“Music is a moral law. It gives a soul to the universe, wings to the mind, flight to the imagination, a charm to sadness, and life to everything. It is the essence of order, and leads to all that is good, just and beautiful, of which it is the invisible, but nevertheless dazzling, passionate, and eternal form.”

Monday, April 19, 2021

Forearm Weight at the Piano: What?

      A student writes:"I wonder if you might be willing to explain exactly what arm weight is. Or maybe the better question would be to ask what arm weight is not. I remember someone saying that using arm weight does NOT involve pushing into the keyboard. Someone else says that it is a deadweight drop.  Surely we can't be expected to play in some limp manner."

     No, we cannot play the piano in a "limp manner." We rely on various fulcra to support the fingers: knuckles, wrist, elbow. If one of these collapses, the whole system tends to break down, or at least falter. The playing apparatus consists of a connection from the finger tip that is playing to the elbow. The wrist, which remains flexible, makes a relatively flat bridge between hand and forearm.     

     And yes, it's correct that we do not "push" into the keyboard.  Once the key has been depressed, only God can change it, so there is no point whatsoever to continue applying weight into the key after reaching the point of sound. 

     The idea of a "deadweight drop" is problematic as a playing concept because at the point of sound the arm cannot continue moving downward, collapsing, which is what happens when thinking "deadweight." It is ludicrous to think that continued up and down arm movements can produce quick and efficient playing. The
deadweight concept is however quite useful in teaching the playing apparatus what it feels like to let go of weight, as in for example, learning what it feels like to make a leap.

At Ease
     Tobias Matthay writes about the visible and invisible in piano technique. Arm weight is one of the latter and one of the most important concepts to understand. To put it as briefly and simply as I can, it is the amount of weight it takes to produce the desired sound on one note and be able to stand on the note as if "at ease" there, not pressing and not lifting. In other words, we drop into the key to the point of sound and stop there. It's like sitting in a chair. One is at ease, supported, yet not relaxed in the real sense of the word. If we really relax, we fall out of the chair or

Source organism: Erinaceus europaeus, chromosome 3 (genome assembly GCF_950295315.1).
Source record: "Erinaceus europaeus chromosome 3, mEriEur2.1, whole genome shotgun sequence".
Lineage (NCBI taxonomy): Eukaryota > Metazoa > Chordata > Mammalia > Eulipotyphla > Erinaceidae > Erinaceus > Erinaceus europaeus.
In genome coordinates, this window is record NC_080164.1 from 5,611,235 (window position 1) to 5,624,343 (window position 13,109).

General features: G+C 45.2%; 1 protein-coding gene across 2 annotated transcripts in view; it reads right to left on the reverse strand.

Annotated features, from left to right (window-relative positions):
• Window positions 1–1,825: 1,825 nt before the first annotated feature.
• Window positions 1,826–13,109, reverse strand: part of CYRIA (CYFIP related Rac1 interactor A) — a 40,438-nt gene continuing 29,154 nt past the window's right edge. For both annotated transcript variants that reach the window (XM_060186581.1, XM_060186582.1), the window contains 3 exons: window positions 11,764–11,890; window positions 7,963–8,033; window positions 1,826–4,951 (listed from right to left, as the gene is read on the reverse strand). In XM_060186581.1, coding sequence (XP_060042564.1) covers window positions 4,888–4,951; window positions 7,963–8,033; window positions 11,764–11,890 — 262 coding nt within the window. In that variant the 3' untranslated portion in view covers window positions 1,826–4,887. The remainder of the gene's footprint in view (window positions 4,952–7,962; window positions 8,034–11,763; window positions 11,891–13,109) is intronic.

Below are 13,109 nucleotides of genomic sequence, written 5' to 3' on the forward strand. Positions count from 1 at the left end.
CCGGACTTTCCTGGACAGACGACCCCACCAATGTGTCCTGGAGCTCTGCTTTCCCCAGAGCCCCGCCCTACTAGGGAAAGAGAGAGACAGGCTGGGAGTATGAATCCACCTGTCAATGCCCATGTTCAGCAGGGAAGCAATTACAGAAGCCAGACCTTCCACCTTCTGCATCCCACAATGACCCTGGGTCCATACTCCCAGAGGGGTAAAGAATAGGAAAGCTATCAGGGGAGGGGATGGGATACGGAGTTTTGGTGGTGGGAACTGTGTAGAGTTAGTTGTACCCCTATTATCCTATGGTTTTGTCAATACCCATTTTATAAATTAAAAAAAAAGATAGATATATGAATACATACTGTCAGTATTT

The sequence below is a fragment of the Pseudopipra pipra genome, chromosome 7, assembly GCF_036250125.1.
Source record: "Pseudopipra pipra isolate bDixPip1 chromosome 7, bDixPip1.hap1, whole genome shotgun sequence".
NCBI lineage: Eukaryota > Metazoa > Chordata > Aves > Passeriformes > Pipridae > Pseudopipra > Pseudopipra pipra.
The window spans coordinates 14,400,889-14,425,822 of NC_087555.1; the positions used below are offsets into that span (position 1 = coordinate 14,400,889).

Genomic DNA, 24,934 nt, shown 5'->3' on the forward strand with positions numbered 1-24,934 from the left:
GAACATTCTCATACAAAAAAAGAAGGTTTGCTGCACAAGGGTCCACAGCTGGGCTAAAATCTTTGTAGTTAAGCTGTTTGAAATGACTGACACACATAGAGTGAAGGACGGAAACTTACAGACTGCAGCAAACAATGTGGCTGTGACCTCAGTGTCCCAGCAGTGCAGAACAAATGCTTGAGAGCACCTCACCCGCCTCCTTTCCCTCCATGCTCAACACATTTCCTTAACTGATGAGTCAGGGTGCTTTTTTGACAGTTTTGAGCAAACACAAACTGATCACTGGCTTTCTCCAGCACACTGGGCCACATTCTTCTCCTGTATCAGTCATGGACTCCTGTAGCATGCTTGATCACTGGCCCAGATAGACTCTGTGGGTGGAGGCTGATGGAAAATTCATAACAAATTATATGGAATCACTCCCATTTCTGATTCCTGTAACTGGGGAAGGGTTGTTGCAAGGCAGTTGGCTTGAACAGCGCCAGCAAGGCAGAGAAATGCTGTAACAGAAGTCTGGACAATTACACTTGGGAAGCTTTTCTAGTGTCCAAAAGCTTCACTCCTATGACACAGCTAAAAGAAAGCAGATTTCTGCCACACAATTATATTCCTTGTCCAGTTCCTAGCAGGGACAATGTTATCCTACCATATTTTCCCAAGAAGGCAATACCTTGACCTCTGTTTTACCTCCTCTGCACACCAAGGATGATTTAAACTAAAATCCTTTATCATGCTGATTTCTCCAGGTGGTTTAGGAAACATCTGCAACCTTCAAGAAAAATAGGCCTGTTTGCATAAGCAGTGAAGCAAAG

off the piano bench. So, the process of learning the sensation of arm weight at the piano is learning how much is required—no more, no less. It is a process of training the playing apparatus what it feels like to complete a note and be at rest on the key. 

     Once the arm weight is established in a single key, that weight is transferred from note to note by means of forearm rotation, which is an underlying tool and not the end result. Forearm rotation is not, repeat, not how we propel our hands laterally up and down the keys in speed. 

     This is an important study and not one I can describe in print without perhaps creating more confusion. For a video demonstration, click on the iDemo tab above and select Forearm Rotation.

Friday, April 16, 2021

 Dear Readers,

The "Follow by Email" function will no longer be available after July, 2021. If you would like to receive future posts automatically, please click on the Follow button in the column on the right to subscribe. You will surely want to read about "How Old is Too Old" to study piano and "Why Do They Write It That Way?" And other pressing issues that come up during cyber lessons.